If you are a fan of rock music you have likely heard the name Jimmy Page, or at least the band he founded and played guitar with in the late 1960’s and 1970’s, Led Zeppelin.
Back then, Page was almost synonymous with his main guitar, a cherry sunburst 1959 Gibson Les Paul. There were really very few of those made, and nowadays, even one that wasn’t owned by a famous rock star is worth hundreds of thousands of dollars, much less one owned by someone with Page's stature.
Now, one of those famous guitars is available for the right price at Spokane's River City Guitars.
Rock celebrity guitars can sell for amazing amounts of money, as witnessed by the Fender Stratocaster owned by Pink Floyd's David Gilmour, which sold at auction this summer for nearly $4 million.
But Page has never really sold any of his guitars or amplifiers to the general public.
“You know, these are tools," said Bobby Kluss of River City Guitars, which specializes in vintage and collectible guitars. "He wasn’t really a collector, like a lot of these icons were, and generally all the guitars he has he keeps, and when things have come up, like an amp or a strap or even a case, he usually buys them back.”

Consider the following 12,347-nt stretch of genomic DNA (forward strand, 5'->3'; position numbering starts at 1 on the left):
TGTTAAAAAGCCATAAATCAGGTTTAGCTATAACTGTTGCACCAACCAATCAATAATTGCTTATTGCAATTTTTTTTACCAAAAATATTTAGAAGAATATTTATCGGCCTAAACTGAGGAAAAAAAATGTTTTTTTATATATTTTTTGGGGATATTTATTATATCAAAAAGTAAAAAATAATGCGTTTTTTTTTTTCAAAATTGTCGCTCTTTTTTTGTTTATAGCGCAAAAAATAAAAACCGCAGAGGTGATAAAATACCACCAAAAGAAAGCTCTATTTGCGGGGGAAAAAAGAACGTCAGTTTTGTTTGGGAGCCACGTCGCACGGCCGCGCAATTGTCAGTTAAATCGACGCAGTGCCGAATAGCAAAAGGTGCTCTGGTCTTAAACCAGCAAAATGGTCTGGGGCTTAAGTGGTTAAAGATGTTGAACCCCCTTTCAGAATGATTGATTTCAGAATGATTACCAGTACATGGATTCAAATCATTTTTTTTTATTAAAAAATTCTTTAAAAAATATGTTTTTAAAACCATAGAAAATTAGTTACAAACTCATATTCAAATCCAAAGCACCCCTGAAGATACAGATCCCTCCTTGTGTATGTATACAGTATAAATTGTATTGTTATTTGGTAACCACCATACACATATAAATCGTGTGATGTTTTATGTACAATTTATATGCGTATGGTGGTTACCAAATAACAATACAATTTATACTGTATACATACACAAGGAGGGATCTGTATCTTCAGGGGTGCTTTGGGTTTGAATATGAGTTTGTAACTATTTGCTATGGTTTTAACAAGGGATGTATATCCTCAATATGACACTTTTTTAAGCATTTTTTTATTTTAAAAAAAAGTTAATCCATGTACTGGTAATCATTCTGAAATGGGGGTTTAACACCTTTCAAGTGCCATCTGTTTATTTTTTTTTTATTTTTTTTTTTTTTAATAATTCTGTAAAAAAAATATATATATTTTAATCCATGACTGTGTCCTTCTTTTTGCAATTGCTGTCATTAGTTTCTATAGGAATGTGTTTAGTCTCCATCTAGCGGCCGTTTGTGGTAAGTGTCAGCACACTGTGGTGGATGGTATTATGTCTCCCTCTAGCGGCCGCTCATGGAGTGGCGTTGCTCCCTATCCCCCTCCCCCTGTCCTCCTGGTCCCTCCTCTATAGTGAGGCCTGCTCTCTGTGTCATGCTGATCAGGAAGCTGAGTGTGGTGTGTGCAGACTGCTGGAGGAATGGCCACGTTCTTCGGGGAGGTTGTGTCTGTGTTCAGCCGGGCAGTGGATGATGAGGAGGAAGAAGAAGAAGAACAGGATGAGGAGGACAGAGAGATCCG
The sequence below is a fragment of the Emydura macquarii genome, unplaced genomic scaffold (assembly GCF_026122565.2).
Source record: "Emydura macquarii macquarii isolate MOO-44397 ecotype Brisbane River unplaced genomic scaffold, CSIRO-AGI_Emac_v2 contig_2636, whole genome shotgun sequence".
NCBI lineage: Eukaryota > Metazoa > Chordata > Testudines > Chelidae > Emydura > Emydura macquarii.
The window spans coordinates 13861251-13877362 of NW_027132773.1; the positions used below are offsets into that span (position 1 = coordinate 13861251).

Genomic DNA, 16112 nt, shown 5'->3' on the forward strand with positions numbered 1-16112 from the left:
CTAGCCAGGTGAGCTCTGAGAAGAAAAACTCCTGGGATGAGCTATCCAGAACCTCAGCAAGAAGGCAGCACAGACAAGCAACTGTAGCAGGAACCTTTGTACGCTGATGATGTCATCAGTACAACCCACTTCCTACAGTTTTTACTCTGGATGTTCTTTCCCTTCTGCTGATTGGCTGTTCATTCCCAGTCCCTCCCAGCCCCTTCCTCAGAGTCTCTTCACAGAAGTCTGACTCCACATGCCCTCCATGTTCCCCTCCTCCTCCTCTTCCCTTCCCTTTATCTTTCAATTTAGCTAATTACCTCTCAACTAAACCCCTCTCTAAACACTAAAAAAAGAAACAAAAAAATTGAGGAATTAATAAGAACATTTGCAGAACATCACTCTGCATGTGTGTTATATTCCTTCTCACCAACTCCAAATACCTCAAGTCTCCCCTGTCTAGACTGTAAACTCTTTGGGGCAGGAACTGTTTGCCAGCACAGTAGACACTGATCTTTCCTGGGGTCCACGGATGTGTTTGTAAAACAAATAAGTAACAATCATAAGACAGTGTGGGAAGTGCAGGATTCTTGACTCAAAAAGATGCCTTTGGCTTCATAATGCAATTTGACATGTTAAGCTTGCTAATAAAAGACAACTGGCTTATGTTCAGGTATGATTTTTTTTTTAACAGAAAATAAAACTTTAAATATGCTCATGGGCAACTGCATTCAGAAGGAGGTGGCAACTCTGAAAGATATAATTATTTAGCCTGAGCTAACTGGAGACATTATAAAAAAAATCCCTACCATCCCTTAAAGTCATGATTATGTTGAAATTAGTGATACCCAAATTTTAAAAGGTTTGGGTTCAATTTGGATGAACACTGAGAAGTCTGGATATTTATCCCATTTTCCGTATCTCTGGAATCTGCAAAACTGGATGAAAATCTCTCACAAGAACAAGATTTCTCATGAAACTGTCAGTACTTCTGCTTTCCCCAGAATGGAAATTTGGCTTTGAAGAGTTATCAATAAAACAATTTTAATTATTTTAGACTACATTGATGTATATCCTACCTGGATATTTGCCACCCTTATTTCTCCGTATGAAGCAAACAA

Kluss says dabbling in vintage guitars is a lucrative business. Just last week, he says, his business shipped 10 guitars internationally.
His business connections played a part in getting the guitar once owned by Page.
A Lake Tahoe resident managed to get Kluss a guitar that Page used for a time when he was sitting in with that player’s house band at a Lake Tahoe club. That man had played at the club with Whitesnake singer David Coverdale before, and knew Page was hanging out with him. When Page began to come to the club to play on different nights, he already had a guitar available that he let Page have.
“My friend said [to Page] if I give you a guitar, will you keep coming? And so he gave him a guitar. He said I figured it was well worth the guitar's value to be able to play in a band with Page,” said Kluss.
That guitar is an unusual one for Jimmy Page, because it's a Fender Stratocaster, which is not a guitar made by Gibson, with whom Page is associated. Kluss has documentation proving it is that guitar, including photos of him using it at the Tahoe gigs, and specific evidence that ties it to the guitar in those pics.
The guitar eventually made its way back to the Tahoe resident, after being kept for a period by one of Page’s bodyguards.
Because Page’s gear rarely comes up for sale, Kluss says this is an unusual piece, and his asking price is in the $20,000 range. He says he is in the process of checking with Page for other documentation that could raise the price exponentially.